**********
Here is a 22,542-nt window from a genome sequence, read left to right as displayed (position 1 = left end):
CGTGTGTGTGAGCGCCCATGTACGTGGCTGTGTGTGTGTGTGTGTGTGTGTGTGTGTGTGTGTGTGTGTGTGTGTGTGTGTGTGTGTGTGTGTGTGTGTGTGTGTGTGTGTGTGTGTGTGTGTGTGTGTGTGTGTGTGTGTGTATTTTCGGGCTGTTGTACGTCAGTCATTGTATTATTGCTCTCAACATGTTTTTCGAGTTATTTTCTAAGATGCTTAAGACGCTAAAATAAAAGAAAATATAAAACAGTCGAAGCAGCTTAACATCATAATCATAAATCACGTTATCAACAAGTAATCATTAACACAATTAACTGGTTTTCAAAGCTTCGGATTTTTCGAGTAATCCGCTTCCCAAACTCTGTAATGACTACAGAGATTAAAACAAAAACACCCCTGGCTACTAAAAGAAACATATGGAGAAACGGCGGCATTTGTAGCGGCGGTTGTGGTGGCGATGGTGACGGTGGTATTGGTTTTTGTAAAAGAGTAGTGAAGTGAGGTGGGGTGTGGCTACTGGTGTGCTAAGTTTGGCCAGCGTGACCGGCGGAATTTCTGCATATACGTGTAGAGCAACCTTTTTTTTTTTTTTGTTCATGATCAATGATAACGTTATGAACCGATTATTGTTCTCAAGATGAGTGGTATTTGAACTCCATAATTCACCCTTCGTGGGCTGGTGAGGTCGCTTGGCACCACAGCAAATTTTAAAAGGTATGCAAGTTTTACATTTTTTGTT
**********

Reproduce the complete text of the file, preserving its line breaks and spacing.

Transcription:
Here is a 22,542-nt window from a genome sequence, read left to right as displayed (position 1 = left end):
CGTGTGTGTGAGCGCCCATGTACGTGGCTGTGTGTGTGTGTGTGTGTGTGTGTGTGTGTGTGTGTGTGTGTGTGTGTGTGTGTGTGTGTGTGTGTGTGTGTGTGTGTGTGTGTGTGTGTGTGTGTGTGTGTGTGTGTGTGTGTATTTTCGGGCTGTTGTACGTCAGTCATTGTATTATTGCTCTCAACATGTTTTTCGAGTTATTTTCTAAGATGCTTAAGACGCTAAAATAAAAGAAAATATAAAACAGTCGAAGCAGCTTAACATCATAATCATAAATCACGTTATCAACAAGTAATCATTAACACAATTAACTGGTTTTCAAAGCTTCGGATTTTTCGAGTAATCCGCTTCCCAAACTCTGTAATGACTACAGAGATTAAAACAAAAACACCCCTGGCTACTAAAAGAAACATATGGAGAAACGGCGGCATTTGTAGCGGCGGTTGTGGTGGCGATGGTGACGGTGGTATTGGTTTTTGTAAAAGAGTAGTGAAGTGAGGTGGGGTGTGGCTACTGGTGTGCTAAGTTTGGCCAGCGTGACCGGCGGAATTTCTGCATATACGTGTAGAGCAACCTTTTTTTTTTTTTTGTTCATGATCAATGATAACGTTATGAACCGATTATTGTTCTCAAGATGAGTGGTATTTGAACTCCATAATTCACCCTTCGTGGGCTGGTGAGGTCGCTTGGCACCACAGCAAATTTTAAAAGGTATGCAAGTTTTACATTTTTTGTT